The topic was chicharon, deep-fried pork belly and rind, with Claude Tayag presiding in an event at Unilab’s MusKKat (Museo ng Kaalamang Katutubo). Tayag is a chicharon connoisseur who documents every chicharon he samples anywhere.
The meals in his Pampanga home always come with a side dish of chicharon. He seems to have a radar to detect if there’s chicharon in the house. In Spain, on our way out of the restaurant after dinner, he spotted chicharon bulaklak in the tapas counter.
The bulaklak is made of pork innards—that part that supports the intestines. But while local chicharon bulaklak is deep-fried, the Spanish version seemed to have been boiled, then cooled, with sebo or cooled fat (tallow) coming out.
In the Philippines, chicharon must be crunchy, mostly salty and, when dipped in vinegar, yields the sour counterpoint.
It is sometimes paired with achara (pickled vegetable) or other sauces.
Tayag’s talk covered chicharon history—spanning the authentic and the pretenders, its various names, as well as health issues related to eating chicharon.
It is the local names that lead Tayag to believe that chicharon was known in the Philippines even before the Spanish colonial period. This, no matter that Antonio Sanchez de Mora, chief of the Archivos General de Indias in Seville, Spain, claimed that “chicharron originated in the Andalusian region of Southern Spain where most of the colonial seafarers came from.”
Traditional bakeries such as Panaderia de Molo in Iloilo still use rendered pork fat (lard) for cookies. The crunchy bits left on the surface, called tulapo, are sold to restaurants to be used in their dishes. This is also known as chicharon Bisaya.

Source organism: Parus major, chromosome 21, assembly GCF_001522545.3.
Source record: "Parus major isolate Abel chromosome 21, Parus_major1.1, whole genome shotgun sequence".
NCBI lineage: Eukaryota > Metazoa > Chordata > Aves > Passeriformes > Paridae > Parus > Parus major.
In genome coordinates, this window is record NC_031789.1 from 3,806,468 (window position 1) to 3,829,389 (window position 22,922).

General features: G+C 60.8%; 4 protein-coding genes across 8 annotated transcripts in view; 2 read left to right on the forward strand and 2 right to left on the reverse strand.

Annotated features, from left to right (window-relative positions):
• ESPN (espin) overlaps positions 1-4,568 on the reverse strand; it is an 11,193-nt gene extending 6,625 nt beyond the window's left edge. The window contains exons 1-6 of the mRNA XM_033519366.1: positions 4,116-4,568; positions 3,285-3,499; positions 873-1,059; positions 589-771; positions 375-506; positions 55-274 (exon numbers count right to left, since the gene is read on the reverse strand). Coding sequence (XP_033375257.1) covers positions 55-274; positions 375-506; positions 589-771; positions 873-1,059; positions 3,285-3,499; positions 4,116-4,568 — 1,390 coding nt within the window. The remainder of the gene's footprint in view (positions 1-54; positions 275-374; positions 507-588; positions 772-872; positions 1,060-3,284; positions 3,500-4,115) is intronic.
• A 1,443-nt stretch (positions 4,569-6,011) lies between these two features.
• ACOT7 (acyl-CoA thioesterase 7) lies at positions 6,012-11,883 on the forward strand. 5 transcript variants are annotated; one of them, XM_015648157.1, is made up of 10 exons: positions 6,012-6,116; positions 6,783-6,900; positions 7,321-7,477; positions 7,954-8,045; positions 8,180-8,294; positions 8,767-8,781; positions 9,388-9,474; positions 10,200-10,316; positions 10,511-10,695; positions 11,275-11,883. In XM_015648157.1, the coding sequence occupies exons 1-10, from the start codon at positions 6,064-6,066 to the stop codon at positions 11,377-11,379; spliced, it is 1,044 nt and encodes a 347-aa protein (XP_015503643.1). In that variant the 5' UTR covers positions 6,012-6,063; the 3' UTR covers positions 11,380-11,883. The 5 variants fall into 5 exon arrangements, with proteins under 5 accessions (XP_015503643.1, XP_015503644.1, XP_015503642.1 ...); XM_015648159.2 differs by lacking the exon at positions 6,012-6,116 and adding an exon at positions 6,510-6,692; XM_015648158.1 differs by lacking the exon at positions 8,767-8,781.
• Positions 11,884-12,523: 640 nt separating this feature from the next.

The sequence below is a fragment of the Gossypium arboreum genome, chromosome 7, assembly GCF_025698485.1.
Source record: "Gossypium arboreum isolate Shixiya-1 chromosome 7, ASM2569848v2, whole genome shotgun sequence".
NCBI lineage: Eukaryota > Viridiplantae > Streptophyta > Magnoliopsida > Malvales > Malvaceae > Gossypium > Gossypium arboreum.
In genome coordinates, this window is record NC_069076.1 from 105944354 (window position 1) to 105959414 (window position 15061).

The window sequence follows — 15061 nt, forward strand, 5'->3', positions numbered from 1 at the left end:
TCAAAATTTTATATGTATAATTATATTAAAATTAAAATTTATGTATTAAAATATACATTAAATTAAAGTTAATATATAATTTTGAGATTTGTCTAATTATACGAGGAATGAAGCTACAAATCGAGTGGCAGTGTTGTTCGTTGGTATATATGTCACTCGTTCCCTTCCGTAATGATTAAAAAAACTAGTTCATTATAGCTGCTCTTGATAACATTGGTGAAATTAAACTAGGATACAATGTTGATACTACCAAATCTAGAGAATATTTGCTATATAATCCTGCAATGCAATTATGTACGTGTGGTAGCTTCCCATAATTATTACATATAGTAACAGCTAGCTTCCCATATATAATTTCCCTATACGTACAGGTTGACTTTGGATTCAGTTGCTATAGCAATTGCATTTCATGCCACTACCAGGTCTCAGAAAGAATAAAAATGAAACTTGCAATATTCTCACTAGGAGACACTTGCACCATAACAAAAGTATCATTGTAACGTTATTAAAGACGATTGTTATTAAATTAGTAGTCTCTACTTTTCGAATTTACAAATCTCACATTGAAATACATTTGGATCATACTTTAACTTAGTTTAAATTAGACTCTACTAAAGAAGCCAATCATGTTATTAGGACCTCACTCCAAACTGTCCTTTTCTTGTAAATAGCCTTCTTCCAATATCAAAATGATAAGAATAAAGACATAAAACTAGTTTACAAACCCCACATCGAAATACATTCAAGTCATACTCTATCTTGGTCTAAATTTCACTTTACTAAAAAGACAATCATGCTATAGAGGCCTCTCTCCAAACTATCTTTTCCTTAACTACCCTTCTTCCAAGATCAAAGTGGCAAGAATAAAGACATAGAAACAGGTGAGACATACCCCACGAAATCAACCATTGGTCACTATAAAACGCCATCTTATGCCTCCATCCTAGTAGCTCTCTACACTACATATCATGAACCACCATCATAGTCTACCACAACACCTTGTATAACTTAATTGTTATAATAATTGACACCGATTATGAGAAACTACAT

There’s bagnet in Ilocos, but the all-skin version in Ilocos Sur is called okilas, dipped in a blood sauce of dinardaraan (dinuguan or blood stew).
Pititian is how small pieces of chicharon are called in Pampanga. Its root word titi means “to fry in its own fat.”
The old Bicol-Spanish dictionary defines agas or tacas as “que quedan de la manteca,” or what remains of the rendered fat.
There are other types of chicharon, depending on which part of the pork is used. Aside from the bulaklak, there’s chicharon bituka— bagis-bagis or bagbagis to Ilocanos.
There’s back fat, which has a bit of meat attached to the fat—chicharon laman or Ilocos’ bagnet.
There’s the all-skin version which, because eating it is just like biting into air, is called bula (bubble) or sometimes the more derogatory terms tanga (stupid) or bingi (deaf).
The health issues are linked to the fat, salt, and MSG content. But it doesn’t seem to bother people—some say that the fat and oil are dissolved in the cooking and what remains is fiber.
Tayag also mentioned chicharon as a source of collagen—protein that helps maintain skin elasticity. Or so we hope.
But even if chicharon predated the Spanish rule, there’s no ignoring that Spanish chicharon counterparts still exist in the mercado (public market).
There’s torreznos de Soria, cured, deep-fried bacon from Soria in Spain.
The most intriguing chicharon looked like corned beef.
During a tour of jamon Serrano factories in Spain, Tayag and I learned that R. Lapid’s Chicharon in the Philippines orders backfat from these factories.
There are chicharon pretenders, said Tayag. Carabao skin chicharon is available in the Visayas, especially Leyte. Fishcharon is fish skin.
Butsiron is chicken esophagus.
Even sawa (snake) skin is made crispy. Kropek and fried macaroni are made with flour, starch and transfat.
In Santol, La Union, the specialty is from the family of Daisy Sayangda-Olivar—deep-fried pork rind with a coating of a red sauce, almost like ketchup.
And then there’s “proven”—a part of chicken innard between the esophagus and the gizzard called proventiculus—which started in Los Baños, Laguna, is usually thrown away when the chicken is dressed, covered in cornstarch and then deep-fried.
Each chicharon variety was dipped in several kinds of Mama Sita vinegar (cashew, coconut nectar, distilled cane vinegar, sinamak, sukang Iloko, anghang sarap which has chilli in cane vinegar) and Tayag’s own Aslam Atbu or coconut vinegar.
It was a chance to compare chicharon and vinegar. My tablemates favored bagnet and pititian with coconut nectar and Tayag’s chili-spiked vinegar.